“Tag”

 

            “Inspired by a true story.”  And one of the fun bits is a sequence at the end where the “real” guys get a little camera time with their annual hijinks.  They were boyhood friends.  Now that they're grown men, they're still playing Tag.  But only during the month of May.  And disguises are OK.

            In this film version, you reduce the number of guys involved (from ten to five) and add some female interest.  The wife of one of the guys, Anna (Isla Fisher) is just as competitive as the men---maybe more so.  She also adds most of the scatalogical language. Then there's Rebecca (Annabelle Wallis), the reporter from the “Wall Street Journal” who was interviewing one of the guys about his prosperous business when she witnesses the “Tag” game first-hand, and is so interested that she decides to write her article about that instead.  Then there's the sultry high school classmate of the guys, Cheryl (Rashida Jones), who, we find out, has been encouraged by another of the guys to show up at his wedding in order to provide a distraction.  Oh, and his lovely bride, Leslie Bibb, is in on the hijinks, as well.

            Yes, it's fun to watch everybody having fun with being immature.  Guys in suits chasing each other.  Setting traps for each other.  Making alliances with one another to get another guy tagged.  And one of them is so much better that he's incurred the jealousy of all the rest.  But there's an element of exclusion, as well---the bartender buddy in their hometown who always wanted to be part of the group, but just isn't invited.  These guys aren't above crashing some guy's hospital room.  Or a session with a therapist.  A graveside service.  A wedding reception.  An AA meeting.  All is fair game.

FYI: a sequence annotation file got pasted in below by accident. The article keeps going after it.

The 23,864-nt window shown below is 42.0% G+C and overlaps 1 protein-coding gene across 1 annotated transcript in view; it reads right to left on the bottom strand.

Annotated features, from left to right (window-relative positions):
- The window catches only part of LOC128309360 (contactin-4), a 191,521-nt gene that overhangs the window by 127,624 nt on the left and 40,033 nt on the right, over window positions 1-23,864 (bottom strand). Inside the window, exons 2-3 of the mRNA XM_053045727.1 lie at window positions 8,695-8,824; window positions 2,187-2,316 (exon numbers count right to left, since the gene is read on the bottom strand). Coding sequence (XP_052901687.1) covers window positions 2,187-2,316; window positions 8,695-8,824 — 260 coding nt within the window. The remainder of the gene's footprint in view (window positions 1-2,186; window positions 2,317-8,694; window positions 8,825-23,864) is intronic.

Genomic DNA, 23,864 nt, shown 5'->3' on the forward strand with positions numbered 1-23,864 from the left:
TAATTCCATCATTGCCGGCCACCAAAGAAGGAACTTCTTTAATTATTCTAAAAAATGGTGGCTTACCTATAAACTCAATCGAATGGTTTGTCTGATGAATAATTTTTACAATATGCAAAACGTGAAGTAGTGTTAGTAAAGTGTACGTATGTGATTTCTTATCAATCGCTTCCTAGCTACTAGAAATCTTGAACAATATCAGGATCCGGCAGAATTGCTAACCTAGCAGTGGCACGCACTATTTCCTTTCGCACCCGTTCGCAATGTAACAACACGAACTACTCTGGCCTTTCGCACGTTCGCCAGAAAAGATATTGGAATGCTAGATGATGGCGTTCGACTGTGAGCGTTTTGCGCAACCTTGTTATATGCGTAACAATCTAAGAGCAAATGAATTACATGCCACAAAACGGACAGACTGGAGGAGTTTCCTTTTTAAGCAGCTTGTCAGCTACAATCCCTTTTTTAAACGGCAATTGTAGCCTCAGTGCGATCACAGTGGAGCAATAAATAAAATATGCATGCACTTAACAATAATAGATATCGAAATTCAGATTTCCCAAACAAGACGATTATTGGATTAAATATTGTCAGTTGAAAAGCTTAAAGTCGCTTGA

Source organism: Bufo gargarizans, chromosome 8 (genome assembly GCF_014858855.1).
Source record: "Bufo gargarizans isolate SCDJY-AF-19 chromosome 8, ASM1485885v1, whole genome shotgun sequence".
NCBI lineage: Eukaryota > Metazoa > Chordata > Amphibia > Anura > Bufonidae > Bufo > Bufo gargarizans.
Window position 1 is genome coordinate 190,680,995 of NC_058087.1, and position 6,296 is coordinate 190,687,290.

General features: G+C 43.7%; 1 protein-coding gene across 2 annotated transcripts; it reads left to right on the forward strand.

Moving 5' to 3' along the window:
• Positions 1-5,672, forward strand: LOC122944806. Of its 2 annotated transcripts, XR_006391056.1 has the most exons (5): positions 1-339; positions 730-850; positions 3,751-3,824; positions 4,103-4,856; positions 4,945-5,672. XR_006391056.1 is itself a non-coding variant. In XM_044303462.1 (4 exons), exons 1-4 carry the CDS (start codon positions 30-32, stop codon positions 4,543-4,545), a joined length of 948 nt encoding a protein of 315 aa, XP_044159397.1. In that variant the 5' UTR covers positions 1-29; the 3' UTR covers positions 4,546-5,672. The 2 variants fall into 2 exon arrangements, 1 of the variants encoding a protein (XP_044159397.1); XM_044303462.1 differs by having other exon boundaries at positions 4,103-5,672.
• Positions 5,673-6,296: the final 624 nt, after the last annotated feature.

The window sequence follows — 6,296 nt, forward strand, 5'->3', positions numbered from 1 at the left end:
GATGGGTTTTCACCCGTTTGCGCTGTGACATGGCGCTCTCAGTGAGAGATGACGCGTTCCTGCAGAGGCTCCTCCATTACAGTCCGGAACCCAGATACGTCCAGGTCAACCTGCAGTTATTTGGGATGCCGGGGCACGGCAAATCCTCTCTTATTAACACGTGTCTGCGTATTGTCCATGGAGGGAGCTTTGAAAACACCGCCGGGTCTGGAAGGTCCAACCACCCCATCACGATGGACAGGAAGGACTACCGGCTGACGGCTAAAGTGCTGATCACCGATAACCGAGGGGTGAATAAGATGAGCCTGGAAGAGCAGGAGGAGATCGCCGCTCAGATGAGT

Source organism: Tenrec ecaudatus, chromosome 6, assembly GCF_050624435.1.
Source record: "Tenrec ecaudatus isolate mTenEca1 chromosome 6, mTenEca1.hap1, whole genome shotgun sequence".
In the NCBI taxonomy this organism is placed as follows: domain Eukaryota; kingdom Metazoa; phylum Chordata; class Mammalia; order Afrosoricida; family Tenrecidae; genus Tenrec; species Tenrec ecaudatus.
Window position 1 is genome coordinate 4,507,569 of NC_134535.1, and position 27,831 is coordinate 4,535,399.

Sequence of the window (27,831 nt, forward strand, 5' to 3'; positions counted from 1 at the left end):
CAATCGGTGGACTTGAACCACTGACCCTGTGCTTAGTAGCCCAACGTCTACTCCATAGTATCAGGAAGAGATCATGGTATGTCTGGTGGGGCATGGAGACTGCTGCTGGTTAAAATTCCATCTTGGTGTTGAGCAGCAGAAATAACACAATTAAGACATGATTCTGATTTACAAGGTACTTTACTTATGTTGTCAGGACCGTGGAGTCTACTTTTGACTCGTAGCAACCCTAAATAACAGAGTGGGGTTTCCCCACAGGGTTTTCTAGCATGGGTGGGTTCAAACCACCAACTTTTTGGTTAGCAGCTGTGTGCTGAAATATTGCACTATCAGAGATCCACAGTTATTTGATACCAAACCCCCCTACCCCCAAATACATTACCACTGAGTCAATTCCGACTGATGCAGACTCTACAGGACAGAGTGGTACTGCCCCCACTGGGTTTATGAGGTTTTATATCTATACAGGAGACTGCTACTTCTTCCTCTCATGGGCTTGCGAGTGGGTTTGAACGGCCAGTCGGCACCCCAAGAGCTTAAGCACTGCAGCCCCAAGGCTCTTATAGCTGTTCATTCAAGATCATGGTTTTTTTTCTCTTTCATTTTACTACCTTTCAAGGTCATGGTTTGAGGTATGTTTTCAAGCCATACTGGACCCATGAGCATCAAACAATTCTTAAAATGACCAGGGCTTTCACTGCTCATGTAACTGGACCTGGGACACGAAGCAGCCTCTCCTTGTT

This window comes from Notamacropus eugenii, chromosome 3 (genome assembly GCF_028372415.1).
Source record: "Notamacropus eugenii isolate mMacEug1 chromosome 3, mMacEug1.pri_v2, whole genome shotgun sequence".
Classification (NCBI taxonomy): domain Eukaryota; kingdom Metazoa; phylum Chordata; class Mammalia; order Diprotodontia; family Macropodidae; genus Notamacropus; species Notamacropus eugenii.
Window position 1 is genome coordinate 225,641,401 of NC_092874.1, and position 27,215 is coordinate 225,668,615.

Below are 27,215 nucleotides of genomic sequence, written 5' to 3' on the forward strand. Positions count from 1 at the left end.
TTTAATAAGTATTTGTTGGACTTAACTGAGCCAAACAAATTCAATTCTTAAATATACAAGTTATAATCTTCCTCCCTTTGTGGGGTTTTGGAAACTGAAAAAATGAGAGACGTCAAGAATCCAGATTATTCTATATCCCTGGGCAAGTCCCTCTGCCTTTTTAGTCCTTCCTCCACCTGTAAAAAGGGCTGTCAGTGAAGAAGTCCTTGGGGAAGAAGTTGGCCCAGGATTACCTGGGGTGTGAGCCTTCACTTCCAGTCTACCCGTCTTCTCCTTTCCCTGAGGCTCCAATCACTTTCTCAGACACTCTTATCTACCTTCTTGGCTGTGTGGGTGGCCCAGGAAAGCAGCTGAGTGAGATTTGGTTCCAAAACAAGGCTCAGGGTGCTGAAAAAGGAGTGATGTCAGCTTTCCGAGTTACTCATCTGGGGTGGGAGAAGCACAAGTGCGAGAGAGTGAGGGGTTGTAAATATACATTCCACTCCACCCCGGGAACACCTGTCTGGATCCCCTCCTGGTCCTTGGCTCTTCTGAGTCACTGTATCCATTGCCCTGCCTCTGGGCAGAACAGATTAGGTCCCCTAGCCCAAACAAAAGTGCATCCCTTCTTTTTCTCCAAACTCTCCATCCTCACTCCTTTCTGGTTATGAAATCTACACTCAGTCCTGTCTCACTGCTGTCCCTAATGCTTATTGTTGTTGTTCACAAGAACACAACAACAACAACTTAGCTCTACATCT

But it's not quite as hilarious as it could have been.  The jokes about one of them being a stoner gets as stale as, well, secondhand smoke.  The traps set in the trees after a chase scene with golf carts (throwing a bucket of balls overboard to hinder the other's progress) seemed like stretching it too far.  Were it not for all the language, this could have appealed to wider audiences, but it's still a little too tame---and bromancy---for any hard-edged “R” rating. 

            It's silly and dumb.  So why is it you walk out with a sudden urge to play “Tag”?

 

Dr. Ronald P. Salfen, DFW Film Critics Association